Olivo Barbieri. Immagini 1978-2014

29 May — 15 Nov 2015 at Maxxi in Rome, Italy

Olivo Barbieri, Capri, 2013
Olivo Barbieri, Capri, 2013
26 MAY 2015

«I’ve never been interested in photography, but in images. I believe my work starts where photography ends»
Olivo Barbieri

This apparently paradoxical statement contains a fundamental key to the understanding of the complex research of Olivo Barbieri (Carpi, Modena 1954), one of the most important figures in contemporary photography. Barbieri is mainly known for his analysis on the shape and the iconography of contemporary cities. Yet it would be too simple to reduce his work exclusively to an investigation of urban space and architecture: while this is the framework in which his research forms, it has more to do with an analysis - and a questioning - of the concept of perception, so with our ability to see and interpret reality. Moreover this is the first step in order to understand it. Through an experimental use of photographic instruments and language, Barbieri undermines the usual modes of representation, clearing the way for new and more often than not surprising interpretations: what interests him is not to faithfully reproduce, nor to make the world spectacular, but to translate his personal perception of what’s visible into narration, into a story. The exhibition, conceived as a broad retrospective of his work, is structured in seven thematic sections that allow visitors to follow the development of Barbieri’s thought from the seventies up until the present day: from the early pictures of pinball machines discovered in an abandoned factory that play with the decadent icons of modernity, to estranging nocturnal images of urban settings that are contrasted with visions of paintings in museums (even more ambiguous owing to their appearance of reality); from the exploration of Italian cities and of their outskirts in the 1980s to the numerous trips to China and the Far East; from the first di realtà; dall’esplorazione della provincia italiana degli anni Ottanta, ai ripetuti viaggi in Cina e in Estremo Oriente; dai primi esperimenti di “fuoco selettivo” degli anni Novanta, alle vedute aeree di Roma, Shanghai e Las Vegas, punto di partenza della serie site specific_ che coinvolge più di quaranta città e megalopoli del pianeta. Le sue immagini riprese dall’alto con la tecnica della “messa a fuoco selettiva” (che evidenzia solo alcuni elementi, lasciando volontariamente sfocato il resto della scena), hanno inaugurato un nuovo modo di percepire la città che, grazie all’introduzione consapevole di alcuni “errori” fotografici, ci appare in modo inedito, più simile a un modellino in scala che a un contesto reale.

In quella sottile linea di mezzo tra una fotografia che rappresenta i luoghi e un utilizzo del linguaggio che finisce per decretare l’ambiguità di ogni rappresentazione, si situa la fotografia di Barbieri: in bilico tra il certo e l’incerto, tra il reale e il plausibile, tra il sapere e l’ovvio. Tra l’orizzontalità dei suoi viaggi sulla superficie del pianeta e la verticalità di un percorso che indaga i processi interni del vedere e del conoscere.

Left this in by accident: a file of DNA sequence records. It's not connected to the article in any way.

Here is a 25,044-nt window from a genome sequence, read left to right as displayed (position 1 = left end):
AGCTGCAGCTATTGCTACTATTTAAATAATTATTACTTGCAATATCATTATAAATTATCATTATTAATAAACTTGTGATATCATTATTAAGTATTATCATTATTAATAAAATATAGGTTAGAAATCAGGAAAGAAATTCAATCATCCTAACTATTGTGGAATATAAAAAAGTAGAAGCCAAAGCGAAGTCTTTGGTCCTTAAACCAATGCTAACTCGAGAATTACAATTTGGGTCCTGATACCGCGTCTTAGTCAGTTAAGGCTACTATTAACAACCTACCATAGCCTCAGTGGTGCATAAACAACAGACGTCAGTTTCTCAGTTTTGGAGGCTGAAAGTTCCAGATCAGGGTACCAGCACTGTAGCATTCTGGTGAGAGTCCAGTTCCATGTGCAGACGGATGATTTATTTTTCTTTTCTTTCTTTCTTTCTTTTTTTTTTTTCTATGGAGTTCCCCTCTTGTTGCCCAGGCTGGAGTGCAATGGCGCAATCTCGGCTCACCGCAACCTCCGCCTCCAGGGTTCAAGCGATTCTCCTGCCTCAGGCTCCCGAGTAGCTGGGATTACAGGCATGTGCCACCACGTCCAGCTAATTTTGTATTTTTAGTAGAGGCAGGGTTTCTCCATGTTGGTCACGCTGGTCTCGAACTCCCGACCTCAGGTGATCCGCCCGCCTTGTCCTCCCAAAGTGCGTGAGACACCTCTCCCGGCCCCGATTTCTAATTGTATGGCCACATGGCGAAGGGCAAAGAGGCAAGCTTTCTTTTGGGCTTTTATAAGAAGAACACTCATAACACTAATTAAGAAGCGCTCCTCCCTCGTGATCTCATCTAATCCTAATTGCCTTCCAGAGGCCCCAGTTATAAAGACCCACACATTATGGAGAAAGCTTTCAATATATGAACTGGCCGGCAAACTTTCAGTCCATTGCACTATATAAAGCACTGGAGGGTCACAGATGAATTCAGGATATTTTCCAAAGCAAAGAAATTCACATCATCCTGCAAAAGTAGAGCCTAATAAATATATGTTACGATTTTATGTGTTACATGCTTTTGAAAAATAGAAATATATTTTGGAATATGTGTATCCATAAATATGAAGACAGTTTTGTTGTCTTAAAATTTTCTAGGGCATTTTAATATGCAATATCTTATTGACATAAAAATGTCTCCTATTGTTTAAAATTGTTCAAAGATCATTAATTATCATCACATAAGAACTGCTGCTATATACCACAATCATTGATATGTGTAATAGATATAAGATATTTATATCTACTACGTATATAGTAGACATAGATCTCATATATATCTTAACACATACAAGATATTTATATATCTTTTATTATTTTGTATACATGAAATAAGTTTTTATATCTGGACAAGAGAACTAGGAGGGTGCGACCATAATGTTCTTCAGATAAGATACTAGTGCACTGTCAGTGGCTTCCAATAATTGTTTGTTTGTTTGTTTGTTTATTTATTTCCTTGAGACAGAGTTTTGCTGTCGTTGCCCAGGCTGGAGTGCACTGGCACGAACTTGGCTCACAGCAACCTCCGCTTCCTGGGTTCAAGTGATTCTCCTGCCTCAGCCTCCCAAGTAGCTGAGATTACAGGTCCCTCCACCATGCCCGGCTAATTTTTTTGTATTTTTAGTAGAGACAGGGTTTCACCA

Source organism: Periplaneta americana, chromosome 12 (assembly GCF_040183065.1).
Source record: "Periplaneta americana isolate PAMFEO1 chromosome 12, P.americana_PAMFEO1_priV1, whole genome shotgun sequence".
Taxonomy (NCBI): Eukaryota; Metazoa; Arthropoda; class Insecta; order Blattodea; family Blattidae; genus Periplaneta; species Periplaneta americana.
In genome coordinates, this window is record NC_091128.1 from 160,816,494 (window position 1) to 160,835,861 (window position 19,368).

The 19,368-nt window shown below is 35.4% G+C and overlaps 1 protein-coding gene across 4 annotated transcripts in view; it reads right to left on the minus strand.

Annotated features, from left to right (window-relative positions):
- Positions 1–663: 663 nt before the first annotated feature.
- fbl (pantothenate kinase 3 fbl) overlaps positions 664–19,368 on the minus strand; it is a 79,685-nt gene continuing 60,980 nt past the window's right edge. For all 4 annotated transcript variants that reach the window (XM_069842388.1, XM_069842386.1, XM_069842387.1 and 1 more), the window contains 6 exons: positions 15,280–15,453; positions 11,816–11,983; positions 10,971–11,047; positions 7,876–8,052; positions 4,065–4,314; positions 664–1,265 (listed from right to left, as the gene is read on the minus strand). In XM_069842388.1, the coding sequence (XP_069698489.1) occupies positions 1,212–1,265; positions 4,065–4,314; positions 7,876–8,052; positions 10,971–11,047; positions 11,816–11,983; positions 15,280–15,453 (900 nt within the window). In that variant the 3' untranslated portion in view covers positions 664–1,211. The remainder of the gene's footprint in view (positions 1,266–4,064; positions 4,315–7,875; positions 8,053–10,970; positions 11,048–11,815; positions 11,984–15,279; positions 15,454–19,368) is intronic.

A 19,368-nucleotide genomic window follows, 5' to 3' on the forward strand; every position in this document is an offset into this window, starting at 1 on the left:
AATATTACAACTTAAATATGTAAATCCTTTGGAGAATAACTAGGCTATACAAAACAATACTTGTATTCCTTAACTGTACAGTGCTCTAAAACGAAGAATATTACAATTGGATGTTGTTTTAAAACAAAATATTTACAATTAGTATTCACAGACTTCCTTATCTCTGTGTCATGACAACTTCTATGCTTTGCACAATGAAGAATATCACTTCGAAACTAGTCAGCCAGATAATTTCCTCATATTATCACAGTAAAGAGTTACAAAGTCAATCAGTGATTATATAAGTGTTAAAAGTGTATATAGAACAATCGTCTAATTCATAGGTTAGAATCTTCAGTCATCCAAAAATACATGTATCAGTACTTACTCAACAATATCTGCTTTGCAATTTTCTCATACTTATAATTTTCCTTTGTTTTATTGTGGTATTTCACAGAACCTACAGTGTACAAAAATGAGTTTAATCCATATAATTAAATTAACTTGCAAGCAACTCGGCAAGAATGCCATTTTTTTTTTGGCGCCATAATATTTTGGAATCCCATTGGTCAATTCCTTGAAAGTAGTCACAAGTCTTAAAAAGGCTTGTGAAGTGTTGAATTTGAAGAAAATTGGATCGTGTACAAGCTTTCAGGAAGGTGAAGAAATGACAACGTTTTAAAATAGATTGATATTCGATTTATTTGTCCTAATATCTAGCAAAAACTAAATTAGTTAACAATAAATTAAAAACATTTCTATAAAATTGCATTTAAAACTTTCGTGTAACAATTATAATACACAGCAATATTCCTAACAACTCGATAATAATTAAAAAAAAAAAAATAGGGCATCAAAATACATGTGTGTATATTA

Oltre alle sette sezioni descritte, la mostra è arricchita da una serie di focus di approfondimento dedicati rispettivamente alla produzione video (con 9 film in mostra); alla produzione editoriale attraverso la presentazione di una ricca sezione bibliografica; e infine uno spazio dedicato alle fotografie di Barbieri presenti nella Collezione del MAXXI, frutto di committenze realizzate ad hoc, che testimoniano della lunga e proficua collaborazione tra Barbieri e il museo avviata nel 2003, in coincidenza con l’avvio della costruzione del grande edificio progettato da Zaha Hadid. experiments with “selective focus” in the 1990s, to the aerial views of cities such as Rome, Las Vegas and Shanghai, the starting point of his site-specific_ series, which features more than forty towns and megalopolis around the world. His bird-eye shots of cities, taken using the “selective focus” technique (which highlights only some elements, deliberately leaving the rest of the picture out of focus), ushered in a new way of perceiving the city that, thanks to the conscious introduction of photographic “errors,” is presented to us in an unprecedented manner, closer to a scaled down model than to a real place.

The fine line between a photograph that represents a place and the use of a language that ends up decreeing the ambiguity of any representation is where we can position Barbieri’s photography. The seven sections of the exhibition, despite a necessary and inevitable schematization, set out to suggest a reading of his work on the basis of just this fine line: poised between the certain and the uncertain, between the real and the plausible, between knowledge and obvious. Between the horizontality of his journeys on the surface of the planet and the verticality of a journey that investigates the internal processes of seeing and knowing.

As well as these seven sections, the exhibition also features a series of in depth Focus areas that are dedicated respectively to video productions (with 9 films on display); to editorial productions thanks to the presentation of a rich bibliographic section; and also a space dedicated to photos taken by Barbieri that are stored in the MAXXI collection, the result of ad hoc commissions, which demonstrate a long lasting and fruitful collaboration between Barbieri and the museum, which began in 2003, while the huge building designed by Zaha Hadid was under construction.